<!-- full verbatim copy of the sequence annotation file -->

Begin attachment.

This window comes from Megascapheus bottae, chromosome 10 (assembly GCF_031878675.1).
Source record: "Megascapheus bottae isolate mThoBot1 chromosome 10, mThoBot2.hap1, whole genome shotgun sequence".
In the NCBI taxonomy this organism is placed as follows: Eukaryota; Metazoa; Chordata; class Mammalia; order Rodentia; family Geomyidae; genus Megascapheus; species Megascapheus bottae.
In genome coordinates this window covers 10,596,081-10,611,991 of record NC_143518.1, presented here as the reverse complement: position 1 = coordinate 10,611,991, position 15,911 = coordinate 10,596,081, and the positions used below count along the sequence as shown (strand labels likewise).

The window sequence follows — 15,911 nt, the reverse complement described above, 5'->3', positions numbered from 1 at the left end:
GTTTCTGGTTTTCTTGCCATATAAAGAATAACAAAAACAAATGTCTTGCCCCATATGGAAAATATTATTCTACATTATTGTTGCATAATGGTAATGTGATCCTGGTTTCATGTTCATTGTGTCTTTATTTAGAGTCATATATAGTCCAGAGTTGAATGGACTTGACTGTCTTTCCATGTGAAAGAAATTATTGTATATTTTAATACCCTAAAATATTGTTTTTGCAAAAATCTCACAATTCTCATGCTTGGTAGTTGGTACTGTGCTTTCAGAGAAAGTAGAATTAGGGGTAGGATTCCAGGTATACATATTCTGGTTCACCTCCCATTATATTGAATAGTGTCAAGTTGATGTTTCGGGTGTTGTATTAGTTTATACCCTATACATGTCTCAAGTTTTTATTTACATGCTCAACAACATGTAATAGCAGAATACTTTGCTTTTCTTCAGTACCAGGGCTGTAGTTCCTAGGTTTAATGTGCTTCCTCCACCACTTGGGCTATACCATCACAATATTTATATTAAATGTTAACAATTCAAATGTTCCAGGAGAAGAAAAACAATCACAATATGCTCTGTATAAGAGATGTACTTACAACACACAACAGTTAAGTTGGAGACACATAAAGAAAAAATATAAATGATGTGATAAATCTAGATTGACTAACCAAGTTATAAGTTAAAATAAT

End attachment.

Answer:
This window comes from Megascapheus bottae, chromosome 10 (assembly GCF_031878675.1).
Source record: "Megascapheus bottae isolate mThoBot1 chromosome 10, mThoBot2.hap1, whole genome shotgun sequence".
In the NCBI taxonomy this organism is placed as follows: Eukaryota; Metazoa; Chordata; class Mammalia; order Rodentia; family Geomyidae; genus Megascapheus; species Megascapheus bottae.
In genome coordinates this window covers 10,596,081-10,611,991 of record NC_143518.1, presented here as the reverse complement: position 1 = coordinate 10,611,991, position 15,911 = coordinate 10,596,081, and the positions used below count along the sequence as shown (strand labels likewise).

The window sequence follows — 15,911 nt, the reverse complement described above, 5'->3', positions numbered from 1 at the left end:
GTTTCTGGTTTTCTTGCCATATAAAGAATAACAAAAACAAATGTCTTGCCCCATATGGAAAATATTATTCTACATTATTGTTGCATAATGGTAATGTGATCCTGGTTTCATGTTCATTGTGTCTTTATTTAGAGTCATATATAGTCCAGAGTTGAATGGACTTGACTGTCTTTCCATGTGAAAGAAATTATTGTATATTTTAATACCCTAAAATATTGTTTTTGCAAAAATCTCACAATTCTCATGCTTGGTAGTTGGTACTGTGCTTTCAGAGAAAGTAGAATTAGGGGTAGGATTCCAGGTATACATATTCTGGTTCACCTCCCATTATATTGAATAGTGTCAAGTTGATGTTTCGGGTGTTGTATTAGTTTATACCCTATACATGTCTCAAGTTTTTATTTACATGCTCAACAACATGTAATAGCAGAATACTTTGCTTTTCTTCAGTACCAGGGCTGTAGTTCCTAGGTTTAATGTGCTTCCTCCACCACTTGGGCTATACCATCACAATATTTATATTAAATGTTAACAATTCAAATGTTCCAGGAGAAGAAAAACAATCACAATATGCTCTGTATAAGAGATGTACTTACAACACACAACAGTTAAGTTGGAGACACATAAAGAAAAAATATAAATGATGTGATAAATCTAGATTGACTAACCAAGTTATAAGTTAAAATAAT